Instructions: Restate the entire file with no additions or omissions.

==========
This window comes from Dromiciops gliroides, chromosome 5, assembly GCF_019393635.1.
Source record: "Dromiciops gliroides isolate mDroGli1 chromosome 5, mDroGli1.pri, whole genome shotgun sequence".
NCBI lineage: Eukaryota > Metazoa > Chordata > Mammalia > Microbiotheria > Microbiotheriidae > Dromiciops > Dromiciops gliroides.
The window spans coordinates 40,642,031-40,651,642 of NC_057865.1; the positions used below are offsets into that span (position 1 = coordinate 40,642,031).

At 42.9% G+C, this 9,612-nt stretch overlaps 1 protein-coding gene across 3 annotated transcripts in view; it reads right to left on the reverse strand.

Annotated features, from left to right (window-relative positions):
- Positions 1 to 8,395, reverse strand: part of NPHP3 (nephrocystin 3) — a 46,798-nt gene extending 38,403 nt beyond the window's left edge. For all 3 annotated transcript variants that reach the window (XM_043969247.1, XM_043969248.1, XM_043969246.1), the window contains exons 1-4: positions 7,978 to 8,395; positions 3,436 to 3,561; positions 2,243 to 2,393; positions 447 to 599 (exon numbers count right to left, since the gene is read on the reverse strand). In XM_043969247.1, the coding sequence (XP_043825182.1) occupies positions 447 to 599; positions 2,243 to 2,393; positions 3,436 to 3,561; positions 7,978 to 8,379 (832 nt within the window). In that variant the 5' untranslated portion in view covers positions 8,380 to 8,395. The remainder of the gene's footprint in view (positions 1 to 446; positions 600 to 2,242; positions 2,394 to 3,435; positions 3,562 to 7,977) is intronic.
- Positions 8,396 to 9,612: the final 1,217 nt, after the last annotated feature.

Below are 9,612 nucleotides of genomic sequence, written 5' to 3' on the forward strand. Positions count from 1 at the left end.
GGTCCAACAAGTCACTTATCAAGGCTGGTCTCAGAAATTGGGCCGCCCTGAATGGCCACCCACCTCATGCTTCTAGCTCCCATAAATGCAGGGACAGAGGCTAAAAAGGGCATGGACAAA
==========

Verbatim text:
This window comes from Dromiciops gliroides, chromosome 5, assembly GCF_019393635.1.
Source record: "Dromiciops gliroides isolate mDroGli1 chromosome 5, mDroGli1.pri, whole genome shotgun sequence".
NCBI lineage: Eukaryota > Metazoa > Chordata > Mammalia > Microbiotheria > Microbiotheriidae > Dromiciops > Dromiciops gliroides.
The window spans coordinates 40,642,031-40,651,642 of NC_057865.1; the positions used below are offsets into that span (position 1 = coordinate 40,642,031).

At 42.9% G+C, this 9,612-nt stretch overlaps 1 protein-coding gene across 3 annotated transcripts in view; it reads right to left on the reverse strand.

Annotated features, from left to right (window-relative positions):
- Positions 1 to 8,395, reverse strand: part of NPHP3 (nephrocystin 3) — a 46,798-nt gene extending 38,403 nt beyond the window's left edge. For all 3 annotated transcript variants that reach the window (XM_043969247.1, XM_043969248.1, XM_043969246.1), the window contains exons 1-4: positions 7,978 to 8,395; positions 3,436 to 3,561; positions 2,243 to 2,393; positions 447 to 599 (exon numbers count right to left, since the gene is read on the reverse strand). In XM_043969247.1, the coding sequence (XP_043825182.1) occupies positions 447 to 599; positions 2,243 to 2,393; positions 3,436 to 3,561; positions 7,978 to 8,379 (832 nt within the window). In that variant the 5' untranslated portion in view covers positions 8,380 to 8,395. The remainder of the gene's footprint in view (positions 1 to 446; positions 600 to 2,242; positions 2,394 to 3,435; positions 3,562 to 7,977) is intronic.
- Positions 8,396 to 9,612: the final 1,217 nt, after the last annotated feature.

Below are 9,612 nucleotides of genomic sequence, written 5' to 3' on the forward strand. Positions count from 1 at the left end.
GGTCCAACAAGTCACTTATCAAGGCTGGTCTCAGAAATTGGGCCGCCCTGAATGGCCACCCACCTCATGCTTCTAGCTCCCATAAATGCAGGGACAGAGGCTAAAAAGGGCATGGACAAA